International law firm Dorsey & Whitney LLP announced today that a team of its lawyers has just won an important victory for its client the Republic of Ghana before the U.S. Court of Appeals for the Federal Circuit.

The case arose after the capital City of Accra, Ghana, sought to hire a contractor to reconstruct its sewage systems. In 2013, TJGEM, LCC, a disappointed bidder from Missouri, filed a lawsuit in U.S. District Court for the District of Columbia against the Republic of Ghana, the City of Accra, the Mayor of Accra and others seeking $595 million in alleged damages. TJGEM alleged that the contract had been improperly awarded to another U.S. company. TJGEM also alleged that Ghana had misappropriated its intellectual property and conspired with the winning bidder to infringe on TJGEM’s rights.

On Tuesday, June 9, 2015, in a summary disposition, the U.S. Court of Appeals for the Federal Circuit affirmed the District Court’s dismissal of the lawsuit based on foreign sovereign immunity under the Foreign Sovereign Immunities Act. The District Court’s decision is found at TJGEM, LLC v. Republic of Ghana, et al., 26 F.Supp.3d 1 (2013). The Court of Appeals held that TJGEM had failed to carry its burden of presenting evidence of commercial activity within the United States, or of commercial activity outside of the United States that had a direct effect in the United States, so as to defeat the foreign sovereign immunity of the Republic of Ghana and City of Accra.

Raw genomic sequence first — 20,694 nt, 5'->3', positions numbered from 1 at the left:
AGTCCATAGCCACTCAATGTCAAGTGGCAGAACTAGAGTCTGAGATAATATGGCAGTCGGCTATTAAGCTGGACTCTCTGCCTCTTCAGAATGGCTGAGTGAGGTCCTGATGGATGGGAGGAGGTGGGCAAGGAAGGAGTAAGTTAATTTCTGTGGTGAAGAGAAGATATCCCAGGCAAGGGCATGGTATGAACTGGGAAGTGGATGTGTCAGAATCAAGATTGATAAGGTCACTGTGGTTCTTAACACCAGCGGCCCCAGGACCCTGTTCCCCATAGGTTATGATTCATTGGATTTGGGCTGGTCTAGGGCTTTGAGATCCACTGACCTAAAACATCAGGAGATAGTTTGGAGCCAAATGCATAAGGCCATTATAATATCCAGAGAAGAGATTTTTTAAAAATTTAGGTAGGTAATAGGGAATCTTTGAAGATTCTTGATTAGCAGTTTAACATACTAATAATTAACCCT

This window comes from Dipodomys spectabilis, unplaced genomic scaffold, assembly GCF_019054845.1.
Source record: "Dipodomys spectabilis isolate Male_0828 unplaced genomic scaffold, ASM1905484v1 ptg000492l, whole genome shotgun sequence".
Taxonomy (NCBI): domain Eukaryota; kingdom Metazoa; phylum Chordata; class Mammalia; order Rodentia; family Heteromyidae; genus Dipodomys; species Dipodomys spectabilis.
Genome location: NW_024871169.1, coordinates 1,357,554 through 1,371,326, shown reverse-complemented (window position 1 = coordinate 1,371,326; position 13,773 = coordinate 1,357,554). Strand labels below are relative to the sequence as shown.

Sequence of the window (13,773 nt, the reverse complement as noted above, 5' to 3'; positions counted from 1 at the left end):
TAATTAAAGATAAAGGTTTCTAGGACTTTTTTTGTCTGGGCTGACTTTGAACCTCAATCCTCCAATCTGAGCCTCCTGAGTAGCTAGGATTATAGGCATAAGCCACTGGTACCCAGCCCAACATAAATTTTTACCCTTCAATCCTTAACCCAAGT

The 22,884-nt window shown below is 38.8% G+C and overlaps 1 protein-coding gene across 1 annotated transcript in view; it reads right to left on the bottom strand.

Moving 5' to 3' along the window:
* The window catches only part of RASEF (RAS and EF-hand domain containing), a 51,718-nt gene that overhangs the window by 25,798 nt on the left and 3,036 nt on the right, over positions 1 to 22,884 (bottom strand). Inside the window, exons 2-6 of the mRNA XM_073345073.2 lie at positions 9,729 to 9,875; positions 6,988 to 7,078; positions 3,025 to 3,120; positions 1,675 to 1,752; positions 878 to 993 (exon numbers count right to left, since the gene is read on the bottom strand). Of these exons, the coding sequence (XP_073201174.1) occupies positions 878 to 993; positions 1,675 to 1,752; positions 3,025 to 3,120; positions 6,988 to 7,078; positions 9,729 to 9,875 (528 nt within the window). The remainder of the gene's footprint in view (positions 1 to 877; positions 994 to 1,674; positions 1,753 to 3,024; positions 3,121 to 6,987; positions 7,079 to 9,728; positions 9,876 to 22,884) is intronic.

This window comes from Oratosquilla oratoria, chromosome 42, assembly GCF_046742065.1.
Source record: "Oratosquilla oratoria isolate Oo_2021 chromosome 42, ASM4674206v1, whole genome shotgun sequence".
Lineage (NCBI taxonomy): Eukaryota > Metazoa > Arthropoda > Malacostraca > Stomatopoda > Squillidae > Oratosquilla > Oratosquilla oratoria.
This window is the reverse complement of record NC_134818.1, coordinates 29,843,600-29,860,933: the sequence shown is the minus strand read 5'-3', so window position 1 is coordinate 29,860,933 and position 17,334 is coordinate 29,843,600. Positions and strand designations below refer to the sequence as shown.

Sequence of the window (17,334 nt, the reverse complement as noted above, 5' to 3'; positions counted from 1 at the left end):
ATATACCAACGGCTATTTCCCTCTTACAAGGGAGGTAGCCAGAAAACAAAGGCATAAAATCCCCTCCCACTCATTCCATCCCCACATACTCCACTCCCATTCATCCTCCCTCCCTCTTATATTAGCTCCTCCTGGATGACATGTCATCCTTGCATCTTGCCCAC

In this regard, the Court of Appeals also held that the case was properly dismissed as to the remaining defendants under the Supreme Court’s decision in Republic of the Philippines v. Pimentel, 553 U.S. 851 (2008), in order to give full effect to the foreign sovereign immunity of Ghana and Accra.

“The jurisdictional limitations in the Foreign Sovereign Immunities Act (FSIA) are important because they are based on international law. By affirming the dismissal order of the District Court, the United States Court of Appeals for the Federal Circuit has given effect to the Congressionally mandated requirements that the alleged commercial activity of a foreign state or its instrumentalities must occur in the United States or have a direct effect in the United States, in order to overcome the sovereign immunity of the foreign state under the FSIA,” Juan Basombrio, Southern California based attorney with Dorsey & Whitney said. “These holdings advance international comity, which is the respect that sovereign states must afford each other, because they signal that the United States will not assert jurisdiction over matters that are internal to other nations and more properly within the purview of foreign courts.”

Partner Juan Basombrio led the Dorsey team and argued the appeal, with the assistance of Partners Chip Magid and Matthew Ralph, and Associates Kate Santon and Jill Gutierrez.